Call Brings Fulfillment

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A single act of kindness throws out roots in all directions, and the roots spring up and make new trees.” -Amelia Earhart

Stephen Patrick Morrisey once said “there is no such thing as good news in America.” I say, “Hogwash! But clearly since each of us are human beings, we all face difficult days and periods throughout our lifetimes.

Did you hear the story about four policeman who pooled their money together ($160) to by food for an elderly man who called 911 to say he was hungry and hadn’t eaten in a few days? True story,  direct from the State of Tennessee. Watch this news clip.

Another random act of kindness has come from these caring public servants since this story.  The police officers have started a small food pantry at the station to help fulfill the needs of other citizens who are struggling. The community has rallied to provide resources to keep the shelves stocked to feed the hungry.

public service

See you back here on Monday, February 1st. This blog is brought to you by EVVY award-winning author Sue Batton Leonard.

Memories of a Pantry

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“Memory is the diary that we all carry about with us.” ~ Oscar Wilde

DSCN2113I only have one lasting image of my maternal grandmother’s pantry, she had cans of the most delicious chicken and dumpling stew I have ever tasted in my life. I have yet to find freshly made or canned chicken stew to beat it.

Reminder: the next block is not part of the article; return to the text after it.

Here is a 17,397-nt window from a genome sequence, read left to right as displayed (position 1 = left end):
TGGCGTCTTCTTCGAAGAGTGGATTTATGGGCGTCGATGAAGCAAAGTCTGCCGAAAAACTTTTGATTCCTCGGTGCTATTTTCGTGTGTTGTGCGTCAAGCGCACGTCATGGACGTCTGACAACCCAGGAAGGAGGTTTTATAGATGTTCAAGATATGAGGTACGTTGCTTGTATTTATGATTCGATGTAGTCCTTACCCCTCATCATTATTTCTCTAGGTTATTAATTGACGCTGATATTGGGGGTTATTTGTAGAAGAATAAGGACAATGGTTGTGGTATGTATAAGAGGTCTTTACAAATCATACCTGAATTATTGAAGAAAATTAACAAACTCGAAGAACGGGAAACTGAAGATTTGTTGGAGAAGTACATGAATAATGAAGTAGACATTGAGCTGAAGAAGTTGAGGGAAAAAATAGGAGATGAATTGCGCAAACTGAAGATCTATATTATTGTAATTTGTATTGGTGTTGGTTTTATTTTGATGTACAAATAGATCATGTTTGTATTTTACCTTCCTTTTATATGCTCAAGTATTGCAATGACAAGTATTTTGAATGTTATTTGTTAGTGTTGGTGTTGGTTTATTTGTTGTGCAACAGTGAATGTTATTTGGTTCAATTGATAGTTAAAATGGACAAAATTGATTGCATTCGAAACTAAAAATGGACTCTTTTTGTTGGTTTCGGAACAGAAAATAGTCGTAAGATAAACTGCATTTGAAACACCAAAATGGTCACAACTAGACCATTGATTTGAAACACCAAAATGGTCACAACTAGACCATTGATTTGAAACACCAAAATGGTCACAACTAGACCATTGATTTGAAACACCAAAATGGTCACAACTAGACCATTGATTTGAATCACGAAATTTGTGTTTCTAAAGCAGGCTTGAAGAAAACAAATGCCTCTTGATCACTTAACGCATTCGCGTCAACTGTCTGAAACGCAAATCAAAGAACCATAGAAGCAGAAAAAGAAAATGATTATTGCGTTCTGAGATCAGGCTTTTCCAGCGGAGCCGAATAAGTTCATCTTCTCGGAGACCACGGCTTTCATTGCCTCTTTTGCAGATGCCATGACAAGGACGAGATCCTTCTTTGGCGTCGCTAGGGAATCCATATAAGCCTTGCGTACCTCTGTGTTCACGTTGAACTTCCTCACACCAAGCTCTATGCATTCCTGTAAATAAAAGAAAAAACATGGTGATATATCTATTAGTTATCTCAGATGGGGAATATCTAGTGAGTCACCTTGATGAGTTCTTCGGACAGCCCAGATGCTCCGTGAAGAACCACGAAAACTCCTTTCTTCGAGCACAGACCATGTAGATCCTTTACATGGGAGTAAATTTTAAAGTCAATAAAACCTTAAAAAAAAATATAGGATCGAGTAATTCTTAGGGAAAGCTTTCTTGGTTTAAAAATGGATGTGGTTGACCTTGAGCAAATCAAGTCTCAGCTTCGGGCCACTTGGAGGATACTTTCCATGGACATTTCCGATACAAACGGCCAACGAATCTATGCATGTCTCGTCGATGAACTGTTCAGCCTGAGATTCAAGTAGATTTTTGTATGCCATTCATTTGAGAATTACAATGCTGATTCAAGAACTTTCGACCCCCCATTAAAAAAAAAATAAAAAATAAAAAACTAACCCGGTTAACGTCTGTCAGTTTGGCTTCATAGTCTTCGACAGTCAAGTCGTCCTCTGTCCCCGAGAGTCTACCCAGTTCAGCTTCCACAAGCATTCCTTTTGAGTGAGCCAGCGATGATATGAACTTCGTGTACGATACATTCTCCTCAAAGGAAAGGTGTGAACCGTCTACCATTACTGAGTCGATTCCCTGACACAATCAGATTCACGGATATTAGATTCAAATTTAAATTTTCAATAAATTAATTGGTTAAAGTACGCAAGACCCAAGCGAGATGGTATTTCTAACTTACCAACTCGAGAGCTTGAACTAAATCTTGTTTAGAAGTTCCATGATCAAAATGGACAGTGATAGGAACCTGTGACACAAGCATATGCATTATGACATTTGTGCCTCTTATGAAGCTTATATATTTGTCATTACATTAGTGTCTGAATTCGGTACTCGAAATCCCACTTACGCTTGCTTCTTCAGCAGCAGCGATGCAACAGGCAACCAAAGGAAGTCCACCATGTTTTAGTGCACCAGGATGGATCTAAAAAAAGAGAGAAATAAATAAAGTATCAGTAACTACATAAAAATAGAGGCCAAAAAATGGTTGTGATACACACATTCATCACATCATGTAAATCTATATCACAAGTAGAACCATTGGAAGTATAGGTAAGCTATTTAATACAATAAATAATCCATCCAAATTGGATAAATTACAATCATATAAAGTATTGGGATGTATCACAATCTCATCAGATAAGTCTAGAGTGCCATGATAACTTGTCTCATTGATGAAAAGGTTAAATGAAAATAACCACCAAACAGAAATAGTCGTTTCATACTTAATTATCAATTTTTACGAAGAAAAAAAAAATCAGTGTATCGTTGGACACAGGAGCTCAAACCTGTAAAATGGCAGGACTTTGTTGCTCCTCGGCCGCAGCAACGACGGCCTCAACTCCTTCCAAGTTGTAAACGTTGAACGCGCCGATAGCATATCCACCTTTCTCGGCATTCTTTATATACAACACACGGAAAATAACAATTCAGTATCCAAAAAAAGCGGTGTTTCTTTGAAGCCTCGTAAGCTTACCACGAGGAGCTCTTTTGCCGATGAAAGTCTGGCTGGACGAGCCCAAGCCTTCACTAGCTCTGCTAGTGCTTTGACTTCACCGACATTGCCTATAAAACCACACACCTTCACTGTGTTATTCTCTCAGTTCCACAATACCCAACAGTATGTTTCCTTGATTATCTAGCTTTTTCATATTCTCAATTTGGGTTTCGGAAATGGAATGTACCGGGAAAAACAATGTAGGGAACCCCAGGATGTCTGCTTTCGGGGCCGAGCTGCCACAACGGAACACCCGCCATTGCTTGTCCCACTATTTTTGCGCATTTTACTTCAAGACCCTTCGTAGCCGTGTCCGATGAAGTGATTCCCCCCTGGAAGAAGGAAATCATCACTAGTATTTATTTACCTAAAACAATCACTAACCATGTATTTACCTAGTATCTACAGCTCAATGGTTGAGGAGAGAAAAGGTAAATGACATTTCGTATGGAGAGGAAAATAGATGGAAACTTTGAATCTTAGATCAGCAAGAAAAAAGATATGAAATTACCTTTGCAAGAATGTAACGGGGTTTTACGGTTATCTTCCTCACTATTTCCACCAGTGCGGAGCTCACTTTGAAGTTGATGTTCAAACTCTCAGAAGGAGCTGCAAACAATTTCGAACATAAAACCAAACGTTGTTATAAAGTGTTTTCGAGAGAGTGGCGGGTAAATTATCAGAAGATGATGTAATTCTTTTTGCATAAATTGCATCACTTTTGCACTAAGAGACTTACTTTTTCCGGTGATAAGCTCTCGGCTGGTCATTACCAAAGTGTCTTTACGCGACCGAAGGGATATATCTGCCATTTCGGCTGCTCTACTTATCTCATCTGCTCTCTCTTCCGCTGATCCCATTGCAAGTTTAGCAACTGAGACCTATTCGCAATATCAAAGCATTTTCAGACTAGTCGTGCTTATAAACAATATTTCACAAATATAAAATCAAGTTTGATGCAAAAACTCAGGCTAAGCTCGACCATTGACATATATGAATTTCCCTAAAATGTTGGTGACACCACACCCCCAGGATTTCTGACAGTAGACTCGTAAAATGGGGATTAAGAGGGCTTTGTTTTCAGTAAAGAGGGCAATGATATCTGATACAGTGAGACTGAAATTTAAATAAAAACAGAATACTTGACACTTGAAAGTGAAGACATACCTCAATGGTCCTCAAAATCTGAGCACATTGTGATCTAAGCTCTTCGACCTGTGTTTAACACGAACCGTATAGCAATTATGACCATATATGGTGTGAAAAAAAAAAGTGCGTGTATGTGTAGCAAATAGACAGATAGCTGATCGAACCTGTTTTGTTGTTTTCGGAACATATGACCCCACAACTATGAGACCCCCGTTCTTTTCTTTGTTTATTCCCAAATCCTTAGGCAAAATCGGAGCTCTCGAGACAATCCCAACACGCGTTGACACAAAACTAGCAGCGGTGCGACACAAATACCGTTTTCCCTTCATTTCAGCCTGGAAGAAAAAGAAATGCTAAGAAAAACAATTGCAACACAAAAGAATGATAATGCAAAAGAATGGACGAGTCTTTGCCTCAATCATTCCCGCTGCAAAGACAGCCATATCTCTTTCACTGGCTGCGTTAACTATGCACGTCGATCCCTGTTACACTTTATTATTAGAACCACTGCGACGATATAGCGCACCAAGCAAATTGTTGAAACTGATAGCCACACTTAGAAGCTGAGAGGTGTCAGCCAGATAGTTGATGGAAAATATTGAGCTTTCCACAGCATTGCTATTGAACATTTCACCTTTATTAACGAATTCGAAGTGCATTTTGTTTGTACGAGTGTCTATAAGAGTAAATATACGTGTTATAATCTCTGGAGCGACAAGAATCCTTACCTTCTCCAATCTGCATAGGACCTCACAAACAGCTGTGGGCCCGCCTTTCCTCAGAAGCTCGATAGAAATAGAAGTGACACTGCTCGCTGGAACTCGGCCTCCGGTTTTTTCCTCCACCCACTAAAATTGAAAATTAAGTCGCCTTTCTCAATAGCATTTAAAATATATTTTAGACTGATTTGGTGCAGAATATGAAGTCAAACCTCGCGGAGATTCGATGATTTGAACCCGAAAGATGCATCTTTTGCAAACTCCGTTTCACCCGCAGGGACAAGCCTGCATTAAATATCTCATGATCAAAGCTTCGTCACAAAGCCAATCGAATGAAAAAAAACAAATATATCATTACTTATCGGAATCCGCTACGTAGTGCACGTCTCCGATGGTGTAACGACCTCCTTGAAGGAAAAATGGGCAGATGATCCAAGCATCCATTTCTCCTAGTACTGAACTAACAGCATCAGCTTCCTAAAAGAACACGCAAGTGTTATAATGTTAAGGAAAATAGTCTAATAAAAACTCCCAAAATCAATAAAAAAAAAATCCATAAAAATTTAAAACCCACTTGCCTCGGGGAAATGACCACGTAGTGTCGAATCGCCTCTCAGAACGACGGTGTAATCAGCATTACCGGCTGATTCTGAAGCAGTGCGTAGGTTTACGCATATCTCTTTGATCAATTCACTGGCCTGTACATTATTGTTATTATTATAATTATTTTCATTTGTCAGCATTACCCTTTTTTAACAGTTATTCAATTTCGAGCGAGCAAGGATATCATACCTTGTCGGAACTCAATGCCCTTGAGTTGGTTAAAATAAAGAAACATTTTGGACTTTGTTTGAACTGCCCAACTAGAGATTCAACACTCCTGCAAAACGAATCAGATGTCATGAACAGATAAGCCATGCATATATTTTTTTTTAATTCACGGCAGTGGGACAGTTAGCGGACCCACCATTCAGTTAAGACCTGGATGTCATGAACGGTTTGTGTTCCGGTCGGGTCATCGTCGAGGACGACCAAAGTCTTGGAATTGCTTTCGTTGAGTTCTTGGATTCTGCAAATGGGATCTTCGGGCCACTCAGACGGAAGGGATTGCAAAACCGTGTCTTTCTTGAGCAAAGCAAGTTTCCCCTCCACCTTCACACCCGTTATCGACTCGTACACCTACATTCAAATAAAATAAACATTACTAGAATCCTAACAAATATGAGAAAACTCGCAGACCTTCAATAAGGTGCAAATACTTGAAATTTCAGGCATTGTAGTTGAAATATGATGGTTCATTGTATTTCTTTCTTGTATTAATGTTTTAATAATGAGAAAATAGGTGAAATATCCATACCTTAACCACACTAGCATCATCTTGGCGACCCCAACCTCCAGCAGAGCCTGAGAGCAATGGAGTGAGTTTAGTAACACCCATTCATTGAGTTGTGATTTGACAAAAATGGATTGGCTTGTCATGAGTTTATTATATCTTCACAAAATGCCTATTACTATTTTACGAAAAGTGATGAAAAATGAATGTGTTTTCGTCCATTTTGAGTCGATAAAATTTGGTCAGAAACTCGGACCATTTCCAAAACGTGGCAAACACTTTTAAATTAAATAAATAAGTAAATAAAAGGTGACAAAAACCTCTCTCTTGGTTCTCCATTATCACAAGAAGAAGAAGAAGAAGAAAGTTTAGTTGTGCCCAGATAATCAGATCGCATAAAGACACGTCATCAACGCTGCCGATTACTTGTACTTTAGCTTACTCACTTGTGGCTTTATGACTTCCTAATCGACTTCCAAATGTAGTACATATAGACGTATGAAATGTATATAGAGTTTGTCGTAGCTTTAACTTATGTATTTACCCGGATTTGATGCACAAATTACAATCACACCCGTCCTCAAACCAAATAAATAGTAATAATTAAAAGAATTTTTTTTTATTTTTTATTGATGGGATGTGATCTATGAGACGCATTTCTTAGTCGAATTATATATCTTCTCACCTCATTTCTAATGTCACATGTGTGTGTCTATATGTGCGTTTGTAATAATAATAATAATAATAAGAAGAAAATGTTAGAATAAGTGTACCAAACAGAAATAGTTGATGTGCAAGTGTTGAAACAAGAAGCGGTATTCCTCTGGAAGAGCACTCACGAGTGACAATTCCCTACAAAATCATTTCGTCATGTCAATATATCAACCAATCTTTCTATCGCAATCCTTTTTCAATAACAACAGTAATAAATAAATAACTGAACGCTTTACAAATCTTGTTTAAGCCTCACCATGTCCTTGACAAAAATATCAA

Yet, my paternal grandmother had quite a pantry down in her basement. She was well supplied and in the case of an emergency, she could have fed multiple families for weeks on end. My sister and I loved to “poke around” in her pantry to see what we could dig up. Some of the staples that sat on her shelves are still sold today, yet not as frequently as they used to be. The costs of them are pricey compared to in the 5o’s.

I’ll never forget my Grandmother’s talk of “putting food up.” As a kid, I wasn’t quite sure what that was but I figured it had something to do with the gross and disgusting pickled pigs feet and pickled hard boiled eggs we came across in her pantry in huge mason jars.  I thought, “Maybe putting up food meant putting those awful jars way up on the upper shelf to save for when the atomic bomb hits. Eating that gross stuff surely is enough to kill anyone on the spot. Grandmother will be saved from having to experience the horrors of the bomb, if she eats that.”  Coming across pickled pigs feet and pickled hard boiled eggs in the pantry was enough to turn any child off from eating. Eeeeewwwwww…..

My grandmother was born in 1900 and passed away in 1999. A long and fulfilling life for a woman who “never paid any never mind” to what she ate. She never checked a label and paid no regard to nutritional values – how many fats, carbos or calories were in her diet. She loved to eat, and saw to it that there was plenty on the family table. She, like others from her generation, had been through the depression and other scarce times, so she kept the pantry well stocked.

When I came across the two images I’ve posted in today’s blog, it brought a broad smile to my face because it made me think of my Grandmother, her pantry and my roots of growing up on the Mason-Dixon Line. How about you? What memories of regional foods do you have that take you back to a time to your childhood and growing up?

4 southern food groups

See you tomorrow on All Things Fulfilling. It is going to be a very special day. Don’t miss out! This blog brought to you by